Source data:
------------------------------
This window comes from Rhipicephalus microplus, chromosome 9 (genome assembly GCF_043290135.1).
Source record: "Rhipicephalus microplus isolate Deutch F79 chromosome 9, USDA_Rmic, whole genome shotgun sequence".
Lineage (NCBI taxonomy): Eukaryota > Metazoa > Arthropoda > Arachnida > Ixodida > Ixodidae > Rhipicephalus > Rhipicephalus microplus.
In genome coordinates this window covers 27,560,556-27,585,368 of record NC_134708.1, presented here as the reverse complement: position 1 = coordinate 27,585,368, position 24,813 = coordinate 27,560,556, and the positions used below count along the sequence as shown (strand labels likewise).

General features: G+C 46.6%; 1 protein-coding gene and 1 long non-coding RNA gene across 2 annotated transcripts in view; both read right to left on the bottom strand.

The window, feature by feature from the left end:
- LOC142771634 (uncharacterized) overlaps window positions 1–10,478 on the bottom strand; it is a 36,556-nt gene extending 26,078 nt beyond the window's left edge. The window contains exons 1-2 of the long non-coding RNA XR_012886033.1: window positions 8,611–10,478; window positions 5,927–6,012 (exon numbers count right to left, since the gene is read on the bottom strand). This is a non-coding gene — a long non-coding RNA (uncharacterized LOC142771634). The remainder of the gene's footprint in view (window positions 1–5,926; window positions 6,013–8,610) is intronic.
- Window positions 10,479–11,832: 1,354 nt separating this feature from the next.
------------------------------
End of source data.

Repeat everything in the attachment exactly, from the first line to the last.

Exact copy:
This window comes from Rhipicephalus microplus, chromosome 9 (genome assembly GCF_043290135.1).
Source record: "Rhipicephalus microplus isolate Deutch F79 chromosome 9, USDA_Rmic, whole genome shotgun sequence".
Lineage (NCBI taxonomy): Eukaryota > Metazoa > Arthropoda > Arachnida > Ixodida > Ixodidae > Rhipicephalus > Rhipicephalus microplus.
In genome coordinates this window covers 27,560,556-27,585,368 of record NC_134708.1, presented here as the reverse complement: position 1 = coordinate 27,585,368, position 24,813 = coordinate 27,560,556, and the positions used below count along the sequence as shown (strand labels likewise).

General features: G+C 46.6%; 1 protein-coding gene and 1 long non-coding RNA gene across 2 annotated transcripts in view; both read right to left on the bottom strand.

The window, feature by feature from the left end:
- LOC142771634 (uncharacterized) overlaps window positions 1–10,478 on the bottom strand; it is a 36,556-nt gene extending 26,078 nt beyond the window's left edge. The window contains exons 1-2 of the long non-coding RNA XR_012886033.1: window positions 8,611–10,478; window positions 5,927–6,012 (exon numbers count right to left, since the gene is read on the bottom strand). This is a non-coding gene — a long non-coding RNA (uncharacterized LOC142771634). The remainder of the gene's footprint in view (window positions 1–5,926; window positions 6,013–8,610) is intronic.
- Window positions 10,479–11,832: 1,354 nt separating this feature from the next.